Fake images of Japan's PM Kishida highlight growing risks

Fake images and disinformation about Japanese Prime Minister Kishida Fumio have been spreading on social media. And an expert is warning that such political fakes are on the rise as they become increasingly simple to generate using AI.

Since early this month, an image has been circulating on X, formerly known as Twitter, that appears to show a seated Kishida being stared down by senior US officials.

It's based on a photo taken in 2022 at a meeting between government officials from the US and Brazil. Closer inspection makes it clear that Kishida has been inserted over the Brazilian foreign minister, as the fingers seem unnatural and parts of the background are distorted. The pattern of the carpet and parts of the chair's armrests were added after.

The original image showing the Brazilian foreign minister at a meeting with US officials in April 2022 (bottom) was doctored to feature Kishida(top).

The fake image was posted by an account that has repeatedly expressed support for Russia. So far, it has had more than 700,000 views and reposts.

Fake video produced by cutting and pasting

Another post spreading on X shows a video of a fake statement by Kishida. He appears to endorse a policy of "having immigrants account for 90 percent of the population."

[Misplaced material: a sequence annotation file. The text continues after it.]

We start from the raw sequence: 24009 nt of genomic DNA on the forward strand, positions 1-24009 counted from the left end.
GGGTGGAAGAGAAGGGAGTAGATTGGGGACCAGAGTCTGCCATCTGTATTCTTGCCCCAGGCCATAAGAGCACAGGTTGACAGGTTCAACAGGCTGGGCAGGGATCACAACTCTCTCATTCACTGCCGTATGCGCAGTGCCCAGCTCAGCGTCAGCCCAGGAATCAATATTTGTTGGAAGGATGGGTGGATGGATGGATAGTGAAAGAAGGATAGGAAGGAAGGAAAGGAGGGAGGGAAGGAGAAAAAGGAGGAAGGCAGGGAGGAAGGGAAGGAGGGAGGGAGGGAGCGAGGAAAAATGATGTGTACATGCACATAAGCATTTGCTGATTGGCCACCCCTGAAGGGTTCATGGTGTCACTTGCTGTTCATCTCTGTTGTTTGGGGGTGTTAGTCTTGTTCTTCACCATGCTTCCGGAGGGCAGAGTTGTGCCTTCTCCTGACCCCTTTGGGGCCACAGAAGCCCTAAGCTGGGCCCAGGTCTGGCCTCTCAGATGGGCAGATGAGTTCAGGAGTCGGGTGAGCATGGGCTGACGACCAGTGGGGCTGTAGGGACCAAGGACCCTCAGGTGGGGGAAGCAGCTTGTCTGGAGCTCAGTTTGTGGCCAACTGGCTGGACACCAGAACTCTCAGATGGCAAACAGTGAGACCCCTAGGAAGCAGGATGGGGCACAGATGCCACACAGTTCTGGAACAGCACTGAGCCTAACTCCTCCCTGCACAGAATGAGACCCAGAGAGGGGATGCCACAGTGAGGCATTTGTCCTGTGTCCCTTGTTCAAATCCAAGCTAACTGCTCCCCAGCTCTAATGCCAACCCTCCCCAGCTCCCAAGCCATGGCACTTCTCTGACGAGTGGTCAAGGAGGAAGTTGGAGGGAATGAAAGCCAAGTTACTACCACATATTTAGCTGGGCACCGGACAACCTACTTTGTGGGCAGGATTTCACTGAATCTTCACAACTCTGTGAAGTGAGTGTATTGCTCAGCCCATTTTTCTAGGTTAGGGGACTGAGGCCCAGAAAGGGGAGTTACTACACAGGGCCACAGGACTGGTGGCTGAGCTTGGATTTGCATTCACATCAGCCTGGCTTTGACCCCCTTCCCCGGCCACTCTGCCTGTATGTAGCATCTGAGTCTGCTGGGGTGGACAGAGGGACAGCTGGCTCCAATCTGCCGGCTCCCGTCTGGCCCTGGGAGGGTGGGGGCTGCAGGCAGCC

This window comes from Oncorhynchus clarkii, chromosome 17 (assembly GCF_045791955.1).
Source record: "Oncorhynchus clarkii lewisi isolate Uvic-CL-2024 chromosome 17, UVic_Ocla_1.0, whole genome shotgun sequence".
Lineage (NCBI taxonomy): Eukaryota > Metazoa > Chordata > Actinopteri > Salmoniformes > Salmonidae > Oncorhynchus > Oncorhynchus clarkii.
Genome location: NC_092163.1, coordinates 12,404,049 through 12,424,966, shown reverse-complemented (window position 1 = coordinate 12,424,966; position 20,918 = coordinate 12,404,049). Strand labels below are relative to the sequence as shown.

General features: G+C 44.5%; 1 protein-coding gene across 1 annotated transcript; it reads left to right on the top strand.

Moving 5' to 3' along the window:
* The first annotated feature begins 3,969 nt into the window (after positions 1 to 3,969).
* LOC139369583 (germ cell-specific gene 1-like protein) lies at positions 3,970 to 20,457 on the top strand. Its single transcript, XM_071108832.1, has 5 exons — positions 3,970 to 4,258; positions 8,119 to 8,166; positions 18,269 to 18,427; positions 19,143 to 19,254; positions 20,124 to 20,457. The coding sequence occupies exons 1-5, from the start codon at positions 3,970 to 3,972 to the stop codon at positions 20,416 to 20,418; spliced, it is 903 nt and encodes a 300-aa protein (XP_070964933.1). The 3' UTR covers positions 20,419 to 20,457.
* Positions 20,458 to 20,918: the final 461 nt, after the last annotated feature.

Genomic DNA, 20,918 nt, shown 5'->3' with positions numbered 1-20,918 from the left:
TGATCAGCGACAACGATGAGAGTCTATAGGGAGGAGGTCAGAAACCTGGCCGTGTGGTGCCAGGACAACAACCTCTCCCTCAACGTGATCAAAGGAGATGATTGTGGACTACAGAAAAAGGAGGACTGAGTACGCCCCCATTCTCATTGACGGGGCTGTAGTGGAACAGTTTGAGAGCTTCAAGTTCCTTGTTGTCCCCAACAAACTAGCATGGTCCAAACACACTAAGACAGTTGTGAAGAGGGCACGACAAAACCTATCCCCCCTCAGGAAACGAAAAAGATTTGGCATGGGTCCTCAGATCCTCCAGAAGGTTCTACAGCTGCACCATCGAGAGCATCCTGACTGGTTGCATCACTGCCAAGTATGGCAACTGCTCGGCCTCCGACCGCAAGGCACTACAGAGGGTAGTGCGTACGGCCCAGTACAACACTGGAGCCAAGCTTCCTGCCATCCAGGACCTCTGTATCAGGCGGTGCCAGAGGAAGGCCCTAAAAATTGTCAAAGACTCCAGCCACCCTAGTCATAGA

But the video was made by cutting and pasting remarks from July 2023 in which Kishida referred to countries, such as the UAE and Qatar, that have a large foreign population and said that we should consider a cohesive society that fits Japan.

The fake video went viral, along with a post that read, "Prime Minister Kishida said it doesn't matter that only 10 percent of the population is Japanese, with the rest immigrants."

The video has been viewed more than 2.5 million times.

Last year, a fake video using generative AI to show Kishida saying something he didn't actually say underlined the need to verify the sources of information on social media.

Expert: "Political fakes pose great danger"

Yamaguchi Shinichi, an associate professor at the International University of Japan, points out that the risks begin with ease of access. "Advances in technology such as generative AI have made it easier for anyone to manipulate images and videos, and political fakes are on the rise," he says.

"This poses a great danger to the very foundations of democracy, as it could cause divisions in society," says Yamaguchi. "It's important not to think that you can't be deceived, but to understand that you can be deceived and then to take appropriate action."

Associate Professor Yamaguchi Shinichi of the International University of Japan